Through a friend, I met woman who was a victim of sexual violence and who had chosen not to report it. I know of some more, as I’m sure some of you do too. After a woman has been raped, we may imagine her going straight to the police in a panic or going home and having an emotional breakdown while scrubbing her skin in the shower until there’s practically nothing left (all informed by popular and visual culture, naturally). This woman told me that while she was being attacked she didn’t fight or try to run or make a sound. She also knew her attacker, in fact she’d been dating him and up until the point where he started to assault her she had thought about having sex with him. She stayed very still and after it was over, she stood up and went home. When she got home she made herself a cup of tea and sat and thought about what to do next. She thought about what she’d been wearing, how much she’d drank and how sexually active she was. She didn’t know how it could be proven that she hadn’t consented, she felt it would simply be a case of his word against hers and was terrified that she would be labelled as a woman who lied and ‘cried rape’ (kudos to the media for this one by the way. Thanks to them donating more column inches to this than necessary, we have a distorted perception of the amount of woman found guilty of false accusations of rape. Think it’s in the hundreds? Try 35 convictions from 2011 to 2012). So, for these reasons and many others she decided not to contact the police. How many other women are there like her? I wish there was a way to find out how many woman haven’t reported a sexual attack, I bet we’d be absolutely floored.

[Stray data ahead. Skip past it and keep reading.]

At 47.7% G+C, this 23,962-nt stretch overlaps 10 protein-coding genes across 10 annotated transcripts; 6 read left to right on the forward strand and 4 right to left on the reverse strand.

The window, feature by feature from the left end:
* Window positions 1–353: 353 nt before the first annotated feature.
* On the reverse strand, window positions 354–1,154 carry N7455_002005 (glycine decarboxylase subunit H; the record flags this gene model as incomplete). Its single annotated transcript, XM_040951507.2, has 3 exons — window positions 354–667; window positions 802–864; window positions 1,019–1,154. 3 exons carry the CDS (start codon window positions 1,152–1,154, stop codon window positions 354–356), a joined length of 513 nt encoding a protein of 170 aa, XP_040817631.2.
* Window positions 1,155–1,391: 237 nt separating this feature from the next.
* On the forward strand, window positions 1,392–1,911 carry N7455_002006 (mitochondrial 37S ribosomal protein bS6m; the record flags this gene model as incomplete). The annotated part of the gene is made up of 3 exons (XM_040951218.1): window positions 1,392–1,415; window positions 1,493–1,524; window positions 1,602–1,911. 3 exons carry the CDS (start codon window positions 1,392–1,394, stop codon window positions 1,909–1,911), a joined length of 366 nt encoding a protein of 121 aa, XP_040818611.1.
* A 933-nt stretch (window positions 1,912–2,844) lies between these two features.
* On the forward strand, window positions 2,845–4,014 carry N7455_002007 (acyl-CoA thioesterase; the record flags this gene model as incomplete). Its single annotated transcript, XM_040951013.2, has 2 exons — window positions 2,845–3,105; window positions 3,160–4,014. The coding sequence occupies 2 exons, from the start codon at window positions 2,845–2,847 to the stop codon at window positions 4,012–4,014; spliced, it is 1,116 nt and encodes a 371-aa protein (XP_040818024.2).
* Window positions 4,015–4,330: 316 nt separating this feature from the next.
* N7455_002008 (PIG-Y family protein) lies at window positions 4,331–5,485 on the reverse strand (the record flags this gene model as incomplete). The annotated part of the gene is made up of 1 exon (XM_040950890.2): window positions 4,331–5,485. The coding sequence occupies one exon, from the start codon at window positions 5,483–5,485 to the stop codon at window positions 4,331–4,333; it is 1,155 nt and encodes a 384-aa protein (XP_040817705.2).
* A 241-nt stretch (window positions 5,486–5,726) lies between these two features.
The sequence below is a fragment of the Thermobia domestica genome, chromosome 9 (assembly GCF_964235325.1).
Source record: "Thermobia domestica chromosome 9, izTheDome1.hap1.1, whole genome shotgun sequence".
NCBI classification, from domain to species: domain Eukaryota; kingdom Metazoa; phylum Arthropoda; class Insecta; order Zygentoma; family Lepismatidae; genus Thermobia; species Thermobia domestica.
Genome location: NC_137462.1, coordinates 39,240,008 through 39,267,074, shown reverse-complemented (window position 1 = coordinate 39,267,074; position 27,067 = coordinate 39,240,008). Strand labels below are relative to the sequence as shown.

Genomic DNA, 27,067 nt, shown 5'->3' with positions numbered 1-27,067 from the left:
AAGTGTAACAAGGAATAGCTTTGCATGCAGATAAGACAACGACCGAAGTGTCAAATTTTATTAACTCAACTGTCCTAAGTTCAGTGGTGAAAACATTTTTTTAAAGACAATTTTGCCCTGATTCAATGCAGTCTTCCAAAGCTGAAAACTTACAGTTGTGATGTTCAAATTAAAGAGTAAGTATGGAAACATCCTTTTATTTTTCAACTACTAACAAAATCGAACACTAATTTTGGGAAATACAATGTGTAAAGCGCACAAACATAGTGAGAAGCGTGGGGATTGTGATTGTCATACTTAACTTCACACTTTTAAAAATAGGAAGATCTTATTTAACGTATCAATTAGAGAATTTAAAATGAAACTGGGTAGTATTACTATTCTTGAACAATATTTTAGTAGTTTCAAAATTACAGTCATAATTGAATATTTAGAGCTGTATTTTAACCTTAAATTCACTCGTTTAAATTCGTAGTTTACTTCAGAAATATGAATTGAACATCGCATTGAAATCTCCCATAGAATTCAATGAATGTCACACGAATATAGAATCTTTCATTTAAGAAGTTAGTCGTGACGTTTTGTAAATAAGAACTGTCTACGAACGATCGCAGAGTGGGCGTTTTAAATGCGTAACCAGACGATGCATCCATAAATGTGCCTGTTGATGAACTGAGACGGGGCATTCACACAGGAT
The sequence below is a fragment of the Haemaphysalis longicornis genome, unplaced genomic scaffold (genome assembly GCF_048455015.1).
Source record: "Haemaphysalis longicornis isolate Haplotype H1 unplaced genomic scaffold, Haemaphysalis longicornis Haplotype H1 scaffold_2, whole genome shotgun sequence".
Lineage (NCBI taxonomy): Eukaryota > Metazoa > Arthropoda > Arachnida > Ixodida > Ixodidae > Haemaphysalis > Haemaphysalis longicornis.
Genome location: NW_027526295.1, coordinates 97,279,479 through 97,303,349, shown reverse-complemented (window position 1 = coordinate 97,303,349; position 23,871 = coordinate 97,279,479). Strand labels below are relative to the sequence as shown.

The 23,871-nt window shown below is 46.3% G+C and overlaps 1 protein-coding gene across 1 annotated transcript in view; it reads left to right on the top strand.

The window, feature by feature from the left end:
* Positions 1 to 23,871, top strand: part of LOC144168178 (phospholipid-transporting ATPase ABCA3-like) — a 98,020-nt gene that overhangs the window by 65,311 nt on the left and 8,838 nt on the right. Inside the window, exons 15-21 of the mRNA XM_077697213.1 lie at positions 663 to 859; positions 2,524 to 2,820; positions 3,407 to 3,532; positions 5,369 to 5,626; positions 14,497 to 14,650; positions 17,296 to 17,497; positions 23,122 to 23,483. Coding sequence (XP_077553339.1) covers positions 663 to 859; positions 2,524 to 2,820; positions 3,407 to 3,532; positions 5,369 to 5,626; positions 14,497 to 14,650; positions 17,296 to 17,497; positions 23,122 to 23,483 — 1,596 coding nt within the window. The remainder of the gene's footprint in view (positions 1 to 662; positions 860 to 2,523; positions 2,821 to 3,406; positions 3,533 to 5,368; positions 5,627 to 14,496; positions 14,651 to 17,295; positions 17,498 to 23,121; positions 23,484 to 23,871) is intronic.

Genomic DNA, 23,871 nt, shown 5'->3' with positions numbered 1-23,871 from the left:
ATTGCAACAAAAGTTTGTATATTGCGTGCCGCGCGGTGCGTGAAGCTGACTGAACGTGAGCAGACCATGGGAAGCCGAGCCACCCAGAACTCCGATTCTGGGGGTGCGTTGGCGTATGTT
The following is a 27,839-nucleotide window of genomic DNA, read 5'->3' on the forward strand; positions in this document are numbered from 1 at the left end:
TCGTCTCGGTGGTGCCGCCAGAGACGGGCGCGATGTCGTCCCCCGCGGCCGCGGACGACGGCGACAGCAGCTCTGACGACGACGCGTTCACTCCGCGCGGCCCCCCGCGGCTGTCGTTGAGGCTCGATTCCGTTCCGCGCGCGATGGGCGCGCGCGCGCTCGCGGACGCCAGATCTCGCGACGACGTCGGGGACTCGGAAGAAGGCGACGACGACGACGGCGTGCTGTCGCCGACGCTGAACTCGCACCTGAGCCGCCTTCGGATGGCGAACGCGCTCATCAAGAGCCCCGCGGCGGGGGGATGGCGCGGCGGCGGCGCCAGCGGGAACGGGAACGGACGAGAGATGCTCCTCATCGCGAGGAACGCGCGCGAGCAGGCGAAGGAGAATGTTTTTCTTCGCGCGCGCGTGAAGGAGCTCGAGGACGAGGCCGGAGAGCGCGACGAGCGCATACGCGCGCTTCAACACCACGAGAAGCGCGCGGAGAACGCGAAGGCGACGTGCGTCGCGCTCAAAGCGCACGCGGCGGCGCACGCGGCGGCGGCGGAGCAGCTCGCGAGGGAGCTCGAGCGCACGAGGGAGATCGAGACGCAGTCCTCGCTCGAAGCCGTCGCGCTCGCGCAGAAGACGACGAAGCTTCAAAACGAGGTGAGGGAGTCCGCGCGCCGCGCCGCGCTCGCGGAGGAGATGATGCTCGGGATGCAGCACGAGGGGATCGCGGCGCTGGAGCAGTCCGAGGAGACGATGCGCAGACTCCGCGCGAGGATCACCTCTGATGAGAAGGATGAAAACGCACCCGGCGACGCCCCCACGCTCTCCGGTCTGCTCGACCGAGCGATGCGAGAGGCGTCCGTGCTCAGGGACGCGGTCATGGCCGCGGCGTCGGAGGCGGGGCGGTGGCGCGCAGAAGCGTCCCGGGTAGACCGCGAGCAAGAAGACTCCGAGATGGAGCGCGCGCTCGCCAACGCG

So, back to Game of Thrones. I want to know why so many people are so outraged by rape when we watch it on the telly (You know, when it’s being acted. When it’s fictional). Meanwhile, over in the real world society really doesn’t seem that bothered. If we were as bothered about it as we should be surely the statistics I talked about earlier would be healthier and more rape victims would be confident enough in the criminal justice system to report the crime. It’s also interesting to me that we got so upset about the rape scene and not so bothered about the brutal murder of a sweet old lady yet in the real world it’s almost as though the opposite is true.
With Dame Elish Angiolini basically telling the Metropolitan Police to get its shit together in her recent report and a rape victim recently receiving £20,000 compensation over the way Hampshire Police handled her case (I personally think they fucked it up beyond all recognition around about the time they threatened to arrest her for lying), things are looking like they might be ever so slowly heading in the right direction. Obviously the goal is for no human being to ever be harmed in any way ever again, but unfortunately that’s never going to happen. The goal should be that no matter who the victim or what the crime, they should have the faith and the confidence that they and their report will be taken as seriously by us as Sansa Stark’s rape was.